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Monday, December 9, 2019  Spokane, Washington  Est. May 19, 1883
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Google tools help geneaologist track roots

Spokane genealogist Miriam Midkiff crawls the Internet in search of family connections and historical tidbits. A member of the Eastern Washington Genealogical Society, Midkiff also teaches courses in genealogy at the Community Colleges of Spokane and for the Spokane County Library District.

Like other genealogists, Midkiff has collected scores of Web bookmarks for sites that contain historical records, family histories or census data. Midkiff typifies the wired and totally networked Web genealogist. She has become a master of following links and tracking sources until she finds what she’s looking for.

For Midkiff, one of regular resources is Google Book Search, the vast collection of more than 1 million public-domain books, pamphlets and diaries.

About a year ago Midkiff was hunting for information about a distant relative who lived in Minnesota. Midkiff posted some information about him on a Web site she uses to list her family tree.

A Midwest historian saw the comments about her relative, her great-great-great-great-uncle George Crapsey. He mailed her a photograph of Crapsey he’d found, showing her relative standing next to a bear wearing roller skates. Dated sometime around 1911, the photo caption said the bear was named Alice Teddy and that Crapsey toured with the animal across the world.

At that point she still didn’t have a lot of information about Crapsey or Alice Teddy. But then Midkiff plugged the name Alice Teddy into Google Book Search just to see what might come up.

While she used the basic Google search engine for some research, up to that point Midkiff had not made regular use of Google Book Search. But in this case it produced two citations for Alice Teddy. The big payoff was a 1918 pamphlet on the history of vaudeville. On page 257 was a short description of Alice Teddy, “the roller-skating bear” that also did lobby stunts.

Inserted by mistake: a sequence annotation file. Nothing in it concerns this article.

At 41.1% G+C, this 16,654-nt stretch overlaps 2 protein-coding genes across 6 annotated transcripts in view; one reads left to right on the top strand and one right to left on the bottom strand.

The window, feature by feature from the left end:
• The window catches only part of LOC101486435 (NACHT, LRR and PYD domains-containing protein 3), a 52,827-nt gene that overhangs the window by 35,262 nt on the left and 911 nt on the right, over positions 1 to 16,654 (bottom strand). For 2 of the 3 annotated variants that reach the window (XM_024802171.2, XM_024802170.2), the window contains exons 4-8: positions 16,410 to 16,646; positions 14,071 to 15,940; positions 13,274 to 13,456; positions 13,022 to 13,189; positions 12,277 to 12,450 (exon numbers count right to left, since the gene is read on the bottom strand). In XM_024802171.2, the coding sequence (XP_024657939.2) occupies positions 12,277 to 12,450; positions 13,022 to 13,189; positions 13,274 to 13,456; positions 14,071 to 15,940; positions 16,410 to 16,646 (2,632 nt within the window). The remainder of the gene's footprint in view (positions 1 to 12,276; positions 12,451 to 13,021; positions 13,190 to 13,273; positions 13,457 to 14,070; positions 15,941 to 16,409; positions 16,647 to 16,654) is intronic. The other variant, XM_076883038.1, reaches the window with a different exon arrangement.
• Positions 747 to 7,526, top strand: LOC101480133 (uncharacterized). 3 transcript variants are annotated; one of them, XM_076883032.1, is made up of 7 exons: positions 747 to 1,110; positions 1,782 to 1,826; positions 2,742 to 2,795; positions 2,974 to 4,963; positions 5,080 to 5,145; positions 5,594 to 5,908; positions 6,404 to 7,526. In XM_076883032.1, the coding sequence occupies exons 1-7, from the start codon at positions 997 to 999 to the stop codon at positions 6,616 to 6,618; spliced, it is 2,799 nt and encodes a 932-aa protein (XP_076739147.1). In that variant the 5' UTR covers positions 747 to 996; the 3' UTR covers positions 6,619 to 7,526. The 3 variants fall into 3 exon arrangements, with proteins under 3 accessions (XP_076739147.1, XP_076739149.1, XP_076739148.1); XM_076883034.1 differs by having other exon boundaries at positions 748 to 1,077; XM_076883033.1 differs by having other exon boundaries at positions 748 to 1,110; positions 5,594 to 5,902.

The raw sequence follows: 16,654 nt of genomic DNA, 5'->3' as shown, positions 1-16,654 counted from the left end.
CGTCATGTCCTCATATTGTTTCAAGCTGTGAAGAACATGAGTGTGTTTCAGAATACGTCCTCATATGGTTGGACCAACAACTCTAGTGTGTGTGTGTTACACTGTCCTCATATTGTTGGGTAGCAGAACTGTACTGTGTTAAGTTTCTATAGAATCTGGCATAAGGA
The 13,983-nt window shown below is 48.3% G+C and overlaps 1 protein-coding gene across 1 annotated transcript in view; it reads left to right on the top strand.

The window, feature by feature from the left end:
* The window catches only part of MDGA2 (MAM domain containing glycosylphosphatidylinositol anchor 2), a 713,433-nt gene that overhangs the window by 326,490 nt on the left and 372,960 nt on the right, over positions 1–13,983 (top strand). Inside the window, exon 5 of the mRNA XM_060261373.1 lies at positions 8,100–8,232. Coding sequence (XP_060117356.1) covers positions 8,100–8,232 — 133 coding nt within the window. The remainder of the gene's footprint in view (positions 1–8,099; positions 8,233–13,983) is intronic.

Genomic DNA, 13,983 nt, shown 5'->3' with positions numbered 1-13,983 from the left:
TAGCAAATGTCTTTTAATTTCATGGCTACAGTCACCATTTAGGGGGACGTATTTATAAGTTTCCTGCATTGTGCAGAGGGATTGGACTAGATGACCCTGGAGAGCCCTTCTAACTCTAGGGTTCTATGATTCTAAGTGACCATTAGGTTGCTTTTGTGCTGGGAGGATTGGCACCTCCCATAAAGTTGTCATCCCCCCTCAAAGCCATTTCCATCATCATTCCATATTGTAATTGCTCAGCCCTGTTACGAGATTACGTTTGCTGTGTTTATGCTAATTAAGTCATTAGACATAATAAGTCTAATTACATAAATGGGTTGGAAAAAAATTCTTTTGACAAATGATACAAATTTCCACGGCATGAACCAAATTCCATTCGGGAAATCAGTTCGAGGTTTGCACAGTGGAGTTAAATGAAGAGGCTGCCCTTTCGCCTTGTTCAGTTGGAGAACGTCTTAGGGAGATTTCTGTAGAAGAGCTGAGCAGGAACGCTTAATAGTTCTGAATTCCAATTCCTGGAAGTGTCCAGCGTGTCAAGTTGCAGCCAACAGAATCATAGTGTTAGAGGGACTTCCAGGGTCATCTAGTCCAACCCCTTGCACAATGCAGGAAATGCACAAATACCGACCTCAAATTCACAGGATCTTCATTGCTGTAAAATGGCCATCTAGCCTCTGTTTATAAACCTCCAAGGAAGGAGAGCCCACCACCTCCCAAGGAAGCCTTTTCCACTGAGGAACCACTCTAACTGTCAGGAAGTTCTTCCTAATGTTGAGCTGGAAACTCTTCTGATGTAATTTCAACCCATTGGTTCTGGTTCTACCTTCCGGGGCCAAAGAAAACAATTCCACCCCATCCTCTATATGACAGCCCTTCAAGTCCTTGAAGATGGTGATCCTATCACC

“I expected Google Books to just have classic books that no longer had copyrights,” said Midkiff. “But instead I found pamphlets and old ephemera that you’d never think would be helpful in your family research.”

She then went back to Google and searched for more information. Eventually she came upon a 1911 newspaper article that read:

“When Crapsey returned home to Merrill, Wis., he brought Alice along. Her remarkable intelligence prompted him to spend his spare time in teaching Alice tricks. She readily learned to wear shoes, clothes, to walk upright and finally, after months of hard practice, to skate on ball-bearing rollers. Alice is the only bear in the world skating and dancing on skates.”

That extra information helped Midkiff add a human dimension to the history of her Minnesota relatives, she said.

After she posted her Alice Teddy discoveries on a her genealogy blog – at Ancestories1.blogspot .com – Google hired a film crew last winter in Spokane to produce a three-minute video about her use of Google Book Search. That video can be found on YouTube.

Midkiff also relies on the Google Alert service to send updates whenever a Web site adds information that fits keywords related to her research.

When any Google-tracked Web site adds a post with any of the words “Midkiff,” “Sweers,” “Tuinstra,” “Valk” or “Westaby,” Midkiff gets an automated e-mail with a link to that site. Those names are some of the more unusual ones in her and her husband’s ancestry.

Nine months of the year, Midkiff works as a staff support worker for special education staff at Garry Middle School in the Spokane School District. During the summers, she says she spends three or four hours a day doing research online and posting articles to her blog.

“The Internet has caused a huge surge in genealogy,” she said. For one thing, it’s made available huge troves of documents that used to be found inside libraries and government archives.

It’s also allowed genealogy researchers to stay in touch with each other and share ideas. Often, those ideas of others point the way to finding some hard-to-find information, she said.

“This is what makes genealogy so addicting,” she said. “You search and search for things like a detective, follow clues, and hopefully you end up with some fantastic results.”

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